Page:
You are not currently logged in.
Access JSTOR through your library or other institution:
If You Use a Screen ReaderThis content is available through Read Online (Free) program, which relies on page scans. Since scans are not currently available to screen readers, please contact JSTOR User Support for access. We'll provide a PDF copy for your screen reader.
Individual Feeding Specializations of Wintering Turnstone Arenaria interpres
D. Philip Whitfield
Journal of Animal Ecology
Vol. 59, No. 1 (Feb., 1990), pp. 193-211
Published by: British Ecological Society
Stable URL: http://www.jstor.org/stable/5168
Page Count: 19
You can always find the topics here!Topics: Birds, Microhabitats, Flocks, Female animals, Animal feeding behavior, Tidal interaction, Foraging, Seaweeds, Analysis of variance, Animal ecology
Were these topics helpful?See somethings inaccurate? Let us know!
Select the topics that are inaccurate.
Since scans are not currently available to screen readers, please contact JSTOR User Support for access. We'll provide a PDF copy for your screen reader.
Preview not available
(1) On a rocky shore in south-east Scotland wintering turnstone Arenaria interpres used six techniques to obtain their prey: routing (flicking and bulldozing seaweed aside), probing, stone-turning, hammer-probing, digging and surface pecking. (2) There were significant individual differences in the use of these techniques both between and within flocks of stable membership: several individuals specialized in the use of particular techniques and all displayed varying degrees of predilection for each technique. Individuals' predilections remained the same between two winters. (3) Data collected from individuals in three flocks over two winters were used in several full factorial analyses of variance with the percentage of observations of routing, probing or stone-turning as dependent variables and microhabitat, tide, season, agonistic status and sex as independent variables. (4) Individual phenotypic differences had highly significant effects on the use of feeding techniques in all flocks, as did microhabitat, probably because certain techniques could only be used or were more profitably used in certain microhabitats. (5) On their own, tide and season did not have a significant effect on which technique was used except for an effect of season in one flock. Season and tide were more important when interacting with other variables, particularly microhabitat. (6) The strongest effect of sex on feeding behaviour occurred when the only two viable techniques were probing and stone-turning: females turned over stones more often than did males. (7) In all flocks an effect of status occurred invariably where the two possible techniques that could be used were routing and probing: high status birds routed more often than did low status birds. Several other lines of evidence strongly suggested that turnstone competed for the use of the routing technique, low status birds adopting other techniques through their inferior competitive ability. (8) In a short-term removal experiment some birds increased their use of routing during the absence of some high status birds, others did not. (9) The feeding behaviour of wintering turnstone seems to be conditional on phenotype and environment, and there does not appear to be an ESS-type mixture of alternative feeding strategies.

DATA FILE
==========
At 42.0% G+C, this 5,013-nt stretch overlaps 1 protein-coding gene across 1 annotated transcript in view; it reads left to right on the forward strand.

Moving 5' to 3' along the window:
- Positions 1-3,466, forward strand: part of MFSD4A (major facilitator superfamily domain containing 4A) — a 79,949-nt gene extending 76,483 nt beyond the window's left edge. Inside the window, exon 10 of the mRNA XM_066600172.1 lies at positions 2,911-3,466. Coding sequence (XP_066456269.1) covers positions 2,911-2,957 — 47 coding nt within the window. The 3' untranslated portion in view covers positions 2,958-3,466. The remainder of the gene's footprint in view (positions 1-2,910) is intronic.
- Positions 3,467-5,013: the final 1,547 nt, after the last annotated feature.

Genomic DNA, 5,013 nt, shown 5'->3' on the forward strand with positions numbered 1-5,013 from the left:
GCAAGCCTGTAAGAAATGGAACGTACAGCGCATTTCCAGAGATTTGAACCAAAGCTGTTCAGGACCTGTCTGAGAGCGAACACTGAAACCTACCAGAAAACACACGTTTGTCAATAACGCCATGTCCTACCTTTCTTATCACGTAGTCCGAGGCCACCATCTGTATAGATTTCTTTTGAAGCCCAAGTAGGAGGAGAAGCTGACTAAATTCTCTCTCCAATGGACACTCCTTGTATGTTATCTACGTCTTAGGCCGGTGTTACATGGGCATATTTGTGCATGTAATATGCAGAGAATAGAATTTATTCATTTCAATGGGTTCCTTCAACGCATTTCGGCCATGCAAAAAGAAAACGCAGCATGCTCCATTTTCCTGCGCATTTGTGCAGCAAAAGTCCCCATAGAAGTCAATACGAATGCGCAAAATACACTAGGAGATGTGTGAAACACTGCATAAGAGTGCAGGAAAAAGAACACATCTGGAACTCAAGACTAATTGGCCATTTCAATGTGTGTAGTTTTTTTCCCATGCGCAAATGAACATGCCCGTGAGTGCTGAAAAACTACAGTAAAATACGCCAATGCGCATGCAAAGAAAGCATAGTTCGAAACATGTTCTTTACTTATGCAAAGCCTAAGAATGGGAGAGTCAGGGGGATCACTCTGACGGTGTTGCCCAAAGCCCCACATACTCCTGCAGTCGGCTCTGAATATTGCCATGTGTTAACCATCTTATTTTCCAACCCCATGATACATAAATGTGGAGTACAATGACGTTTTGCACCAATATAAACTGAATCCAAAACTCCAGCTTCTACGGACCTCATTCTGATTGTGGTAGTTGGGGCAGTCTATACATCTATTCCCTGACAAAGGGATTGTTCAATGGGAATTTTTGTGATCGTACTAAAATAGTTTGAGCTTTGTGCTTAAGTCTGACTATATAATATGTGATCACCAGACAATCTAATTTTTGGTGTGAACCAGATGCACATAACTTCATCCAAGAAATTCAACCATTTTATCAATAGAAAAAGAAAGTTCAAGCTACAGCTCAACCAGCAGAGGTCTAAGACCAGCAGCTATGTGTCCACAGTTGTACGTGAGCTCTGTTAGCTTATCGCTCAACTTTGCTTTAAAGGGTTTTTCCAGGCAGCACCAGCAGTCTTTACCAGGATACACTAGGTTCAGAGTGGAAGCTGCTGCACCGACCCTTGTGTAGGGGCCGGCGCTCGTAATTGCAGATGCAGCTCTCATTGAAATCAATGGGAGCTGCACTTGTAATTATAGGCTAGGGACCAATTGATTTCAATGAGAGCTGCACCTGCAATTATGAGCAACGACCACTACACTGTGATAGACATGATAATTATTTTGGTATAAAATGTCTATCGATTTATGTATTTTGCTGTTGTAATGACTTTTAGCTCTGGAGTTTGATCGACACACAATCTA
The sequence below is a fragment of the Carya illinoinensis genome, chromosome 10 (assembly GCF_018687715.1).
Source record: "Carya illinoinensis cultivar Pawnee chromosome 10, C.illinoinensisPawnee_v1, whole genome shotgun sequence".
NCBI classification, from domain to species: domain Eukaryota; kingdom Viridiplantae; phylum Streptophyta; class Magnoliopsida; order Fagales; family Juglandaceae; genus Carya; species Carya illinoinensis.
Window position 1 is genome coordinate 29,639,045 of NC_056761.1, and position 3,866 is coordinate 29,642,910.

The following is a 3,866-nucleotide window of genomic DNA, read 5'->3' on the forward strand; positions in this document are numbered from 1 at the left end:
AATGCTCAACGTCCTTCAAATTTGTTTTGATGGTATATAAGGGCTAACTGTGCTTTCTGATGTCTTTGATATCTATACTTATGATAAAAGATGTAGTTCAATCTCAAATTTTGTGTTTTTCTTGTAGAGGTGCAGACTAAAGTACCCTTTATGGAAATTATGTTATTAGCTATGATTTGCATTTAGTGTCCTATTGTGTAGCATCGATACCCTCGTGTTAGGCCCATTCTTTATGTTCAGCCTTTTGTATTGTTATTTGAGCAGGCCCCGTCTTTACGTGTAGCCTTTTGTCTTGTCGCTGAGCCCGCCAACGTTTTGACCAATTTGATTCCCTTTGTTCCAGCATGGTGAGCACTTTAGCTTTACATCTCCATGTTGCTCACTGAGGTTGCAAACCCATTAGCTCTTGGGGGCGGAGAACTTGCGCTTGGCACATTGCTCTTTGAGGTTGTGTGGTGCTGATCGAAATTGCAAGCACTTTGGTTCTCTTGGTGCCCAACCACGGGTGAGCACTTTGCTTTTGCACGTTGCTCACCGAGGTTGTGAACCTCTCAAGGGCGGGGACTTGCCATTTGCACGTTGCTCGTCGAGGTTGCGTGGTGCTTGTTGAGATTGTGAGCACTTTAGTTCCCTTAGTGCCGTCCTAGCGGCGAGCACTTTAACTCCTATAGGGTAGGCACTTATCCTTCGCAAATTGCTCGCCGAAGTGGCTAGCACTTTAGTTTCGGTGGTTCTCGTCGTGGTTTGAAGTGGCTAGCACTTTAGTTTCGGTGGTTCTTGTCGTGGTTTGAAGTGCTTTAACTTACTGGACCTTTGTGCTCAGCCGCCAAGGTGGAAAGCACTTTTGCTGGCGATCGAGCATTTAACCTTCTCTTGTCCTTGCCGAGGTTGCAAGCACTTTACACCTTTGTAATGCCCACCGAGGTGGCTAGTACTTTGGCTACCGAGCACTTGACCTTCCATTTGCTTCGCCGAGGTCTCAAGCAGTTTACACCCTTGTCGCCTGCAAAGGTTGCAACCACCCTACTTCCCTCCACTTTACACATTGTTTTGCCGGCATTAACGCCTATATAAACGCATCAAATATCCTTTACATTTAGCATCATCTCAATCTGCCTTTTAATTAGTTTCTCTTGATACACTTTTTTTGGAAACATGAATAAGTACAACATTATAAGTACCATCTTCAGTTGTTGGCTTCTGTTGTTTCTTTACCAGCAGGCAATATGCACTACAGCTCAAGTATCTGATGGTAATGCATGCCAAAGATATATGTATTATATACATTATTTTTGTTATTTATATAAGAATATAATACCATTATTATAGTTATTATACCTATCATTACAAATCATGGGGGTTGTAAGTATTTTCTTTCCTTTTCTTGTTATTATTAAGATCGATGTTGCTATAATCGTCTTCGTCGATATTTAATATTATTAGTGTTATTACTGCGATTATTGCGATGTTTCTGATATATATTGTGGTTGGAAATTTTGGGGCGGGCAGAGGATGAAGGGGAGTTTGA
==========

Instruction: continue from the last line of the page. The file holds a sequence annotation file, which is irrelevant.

Journal of Animal Ecology © 1990 British Ecological Society